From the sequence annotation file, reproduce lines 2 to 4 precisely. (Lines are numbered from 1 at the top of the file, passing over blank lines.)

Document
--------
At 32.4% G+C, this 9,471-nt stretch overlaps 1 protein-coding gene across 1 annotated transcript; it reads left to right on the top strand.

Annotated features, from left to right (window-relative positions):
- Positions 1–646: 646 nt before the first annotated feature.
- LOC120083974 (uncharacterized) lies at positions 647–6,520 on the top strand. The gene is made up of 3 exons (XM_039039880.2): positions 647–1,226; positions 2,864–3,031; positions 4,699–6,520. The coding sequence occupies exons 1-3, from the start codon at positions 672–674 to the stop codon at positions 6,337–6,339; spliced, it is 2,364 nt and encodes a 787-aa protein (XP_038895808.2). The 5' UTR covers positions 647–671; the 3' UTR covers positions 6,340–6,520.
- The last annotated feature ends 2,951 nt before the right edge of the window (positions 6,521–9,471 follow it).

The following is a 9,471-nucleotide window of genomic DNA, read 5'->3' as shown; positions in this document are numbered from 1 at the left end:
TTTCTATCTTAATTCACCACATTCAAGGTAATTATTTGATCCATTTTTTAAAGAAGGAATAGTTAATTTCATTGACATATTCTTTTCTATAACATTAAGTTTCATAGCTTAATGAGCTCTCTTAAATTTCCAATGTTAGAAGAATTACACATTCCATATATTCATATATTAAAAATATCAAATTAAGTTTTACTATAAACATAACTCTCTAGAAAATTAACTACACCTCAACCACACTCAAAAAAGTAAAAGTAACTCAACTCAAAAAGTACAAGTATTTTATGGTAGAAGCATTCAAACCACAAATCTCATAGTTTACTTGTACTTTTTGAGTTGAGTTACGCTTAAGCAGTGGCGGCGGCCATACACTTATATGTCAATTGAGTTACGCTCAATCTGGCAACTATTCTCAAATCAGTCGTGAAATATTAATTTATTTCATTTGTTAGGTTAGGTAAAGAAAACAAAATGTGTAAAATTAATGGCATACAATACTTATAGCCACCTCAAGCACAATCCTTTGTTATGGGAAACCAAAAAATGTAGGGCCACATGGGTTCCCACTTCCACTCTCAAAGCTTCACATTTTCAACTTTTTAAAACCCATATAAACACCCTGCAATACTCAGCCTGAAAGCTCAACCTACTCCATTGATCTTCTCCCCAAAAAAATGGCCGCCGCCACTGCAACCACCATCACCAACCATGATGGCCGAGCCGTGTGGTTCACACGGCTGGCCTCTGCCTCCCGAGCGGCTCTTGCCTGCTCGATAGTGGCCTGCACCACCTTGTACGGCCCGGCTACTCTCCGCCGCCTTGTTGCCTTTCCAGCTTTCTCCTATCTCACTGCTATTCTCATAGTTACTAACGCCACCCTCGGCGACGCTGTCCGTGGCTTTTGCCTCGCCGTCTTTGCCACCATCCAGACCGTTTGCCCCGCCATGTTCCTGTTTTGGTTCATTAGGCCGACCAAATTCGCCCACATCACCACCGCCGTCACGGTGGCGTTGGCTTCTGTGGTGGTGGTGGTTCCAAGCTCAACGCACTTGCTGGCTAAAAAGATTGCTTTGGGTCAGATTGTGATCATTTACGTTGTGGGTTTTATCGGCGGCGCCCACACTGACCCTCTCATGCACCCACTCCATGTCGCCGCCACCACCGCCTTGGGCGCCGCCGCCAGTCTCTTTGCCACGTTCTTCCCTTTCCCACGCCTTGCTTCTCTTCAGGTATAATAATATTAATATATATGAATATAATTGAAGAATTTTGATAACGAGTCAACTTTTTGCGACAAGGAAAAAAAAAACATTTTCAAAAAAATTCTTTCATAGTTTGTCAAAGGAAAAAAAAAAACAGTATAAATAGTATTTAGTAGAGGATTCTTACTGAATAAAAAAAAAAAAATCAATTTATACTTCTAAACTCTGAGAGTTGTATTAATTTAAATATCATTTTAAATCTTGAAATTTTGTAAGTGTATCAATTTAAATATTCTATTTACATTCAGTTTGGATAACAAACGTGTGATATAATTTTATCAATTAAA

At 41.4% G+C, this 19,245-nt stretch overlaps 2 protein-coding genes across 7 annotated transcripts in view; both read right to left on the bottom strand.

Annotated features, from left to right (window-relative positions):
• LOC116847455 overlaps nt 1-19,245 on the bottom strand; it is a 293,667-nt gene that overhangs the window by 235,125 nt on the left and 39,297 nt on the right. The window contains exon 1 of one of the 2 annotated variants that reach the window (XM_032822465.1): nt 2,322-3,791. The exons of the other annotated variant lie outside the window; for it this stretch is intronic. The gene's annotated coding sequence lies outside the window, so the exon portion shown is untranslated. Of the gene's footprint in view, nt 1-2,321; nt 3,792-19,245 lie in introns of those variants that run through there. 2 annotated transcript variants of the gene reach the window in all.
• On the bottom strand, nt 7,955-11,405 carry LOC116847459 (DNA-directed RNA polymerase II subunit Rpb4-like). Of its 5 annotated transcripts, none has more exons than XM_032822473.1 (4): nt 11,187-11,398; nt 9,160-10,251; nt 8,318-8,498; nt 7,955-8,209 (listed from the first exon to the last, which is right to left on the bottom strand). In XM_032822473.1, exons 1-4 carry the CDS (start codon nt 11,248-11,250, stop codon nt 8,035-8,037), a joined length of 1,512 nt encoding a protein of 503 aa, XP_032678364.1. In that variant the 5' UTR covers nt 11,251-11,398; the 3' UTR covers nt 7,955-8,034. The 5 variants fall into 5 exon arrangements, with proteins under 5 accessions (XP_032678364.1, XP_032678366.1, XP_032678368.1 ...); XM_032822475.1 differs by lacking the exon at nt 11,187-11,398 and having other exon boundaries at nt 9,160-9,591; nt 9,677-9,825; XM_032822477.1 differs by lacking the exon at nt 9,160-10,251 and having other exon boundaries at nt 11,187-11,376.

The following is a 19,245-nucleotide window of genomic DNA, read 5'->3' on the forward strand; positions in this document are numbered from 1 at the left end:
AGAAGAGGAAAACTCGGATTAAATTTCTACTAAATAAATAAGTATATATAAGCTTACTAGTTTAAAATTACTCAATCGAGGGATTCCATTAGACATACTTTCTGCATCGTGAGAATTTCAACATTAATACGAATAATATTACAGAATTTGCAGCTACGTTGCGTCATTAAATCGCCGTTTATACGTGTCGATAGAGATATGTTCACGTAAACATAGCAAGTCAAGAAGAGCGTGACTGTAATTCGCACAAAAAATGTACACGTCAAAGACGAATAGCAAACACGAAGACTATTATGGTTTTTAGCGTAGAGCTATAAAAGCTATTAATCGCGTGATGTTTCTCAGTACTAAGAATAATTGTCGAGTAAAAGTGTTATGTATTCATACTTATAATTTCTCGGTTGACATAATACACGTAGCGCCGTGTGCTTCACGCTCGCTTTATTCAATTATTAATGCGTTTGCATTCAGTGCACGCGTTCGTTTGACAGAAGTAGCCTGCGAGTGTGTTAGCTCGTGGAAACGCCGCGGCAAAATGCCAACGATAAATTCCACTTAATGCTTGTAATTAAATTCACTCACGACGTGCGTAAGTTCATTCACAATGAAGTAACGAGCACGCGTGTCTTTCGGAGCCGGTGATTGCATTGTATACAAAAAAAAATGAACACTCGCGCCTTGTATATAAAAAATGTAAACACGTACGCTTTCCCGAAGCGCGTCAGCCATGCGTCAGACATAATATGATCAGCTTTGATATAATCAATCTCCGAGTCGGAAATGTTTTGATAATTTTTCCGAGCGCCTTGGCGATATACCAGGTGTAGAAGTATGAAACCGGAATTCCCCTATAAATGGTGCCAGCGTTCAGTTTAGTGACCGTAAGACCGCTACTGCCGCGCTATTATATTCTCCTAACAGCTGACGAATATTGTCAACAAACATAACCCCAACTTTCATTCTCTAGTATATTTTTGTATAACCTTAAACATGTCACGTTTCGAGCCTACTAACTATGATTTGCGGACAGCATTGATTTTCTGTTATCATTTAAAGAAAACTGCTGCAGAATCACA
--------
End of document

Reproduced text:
Annotated features, from left to right (window-relative positions):
- Positions 1–646: 646 nt before the first annotated feature.
- LOC120083974 (uncharacterized) lies at positions 647–6,520 on the top strand. The gene is made up of 3 exons (XM_039039880.2): positions 647–1,226; positions 2,864–3,031; positions 4,699–6,520. The coding sequence occupies exons 1-3, from the start codon at positions 672–674 to the stop codon at positions 6,337–6,339; spliced, it is 2,364 nt and encodes a 787-aa protein (XP_038895808.2). The 5' UTR covers positions 647–671; the 3' UTR covers positions 6,340–6,520.